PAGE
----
1. Some interesting insights apropos Luther. This site, a forum where the keystroke is mightier than the sword, will always challenge injustice. Naked intolerance in a Trojan Horse of religious bastardization should be exposed for what it is, and what it evidently is not.

    2. It should be noted that Luther’s writings on Jews occurred after he was excommunicated by the Pope and declared outlaw by the Holy Roman Emperor. He was no longer Priest, Monk or Catholic.

      I suppose his status was Heretic and it was in this condition his writings on Jews were sourced.

  14. “It was German Lutheran Protestants who carried out the Jewish Holocaust”.

    Your statement is as simplistic as it is ridiculous. This is most certainly NOT based on fact and not one single person on my side of the fence sees it that way. And the most important historical record and tribute to victims of the Holocaust, Yad Vadhem, in Jerusalem certainly doesn’t see it that way.

    Some simples for you. Adolf Hitler was raised in a Catholic family (albeit not very religious). Heinrich Himmler, the architect of the concentration camps which murdered up to 14 million people (Jews and Christians), was raised a Catholic. Joseph Goebbels was raised a Catholic.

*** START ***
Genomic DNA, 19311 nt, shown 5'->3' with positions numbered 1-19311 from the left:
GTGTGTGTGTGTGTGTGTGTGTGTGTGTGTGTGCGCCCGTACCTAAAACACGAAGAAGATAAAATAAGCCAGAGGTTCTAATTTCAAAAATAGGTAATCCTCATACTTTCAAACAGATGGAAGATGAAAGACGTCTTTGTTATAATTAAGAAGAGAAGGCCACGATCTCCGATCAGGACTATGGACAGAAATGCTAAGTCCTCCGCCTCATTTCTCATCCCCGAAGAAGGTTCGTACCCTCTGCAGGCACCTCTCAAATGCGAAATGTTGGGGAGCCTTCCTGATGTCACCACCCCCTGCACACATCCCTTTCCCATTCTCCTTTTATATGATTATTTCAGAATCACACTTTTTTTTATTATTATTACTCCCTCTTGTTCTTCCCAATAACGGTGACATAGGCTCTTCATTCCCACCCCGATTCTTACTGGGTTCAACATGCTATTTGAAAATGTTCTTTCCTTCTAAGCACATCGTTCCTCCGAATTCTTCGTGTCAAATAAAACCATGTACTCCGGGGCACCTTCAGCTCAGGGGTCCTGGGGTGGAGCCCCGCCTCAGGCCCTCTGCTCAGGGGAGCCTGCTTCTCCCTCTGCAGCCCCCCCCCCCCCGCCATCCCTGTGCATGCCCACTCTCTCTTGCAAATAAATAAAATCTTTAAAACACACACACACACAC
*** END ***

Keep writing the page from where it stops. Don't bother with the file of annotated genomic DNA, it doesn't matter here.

As for the role of the Vatican during this time, Pope Pius X11 certainly gets a mixed press. Whilst maintaining Vatican neutrality, he also took on a stance which, in today’s terms, would be described as ‘keeping his head down’. He didn’t condemn the slaughter of Christians in Poland nor in the Soviet Union (up to 3 million souls perished). Some say that he did in fact help out ‘behind the scenes’. The view at Yad Vashem is that he was so worried about a fall with with the Nazis which may have resulted in a separate Catholic German Church, that he took the the conciliatory option.

    And when you talk about Lutheran Protestants, well, France didn’t have too many of these folks. France (largely Catholic) was one of the most enthusiastic exporter of Jews to the camps by bus and train. Indeed, they were SO enthusiastic to deport them, that taxi drivers volunteered in droves to drive them to Poland. (France remains the most anti Semitic country in Europe till this day.)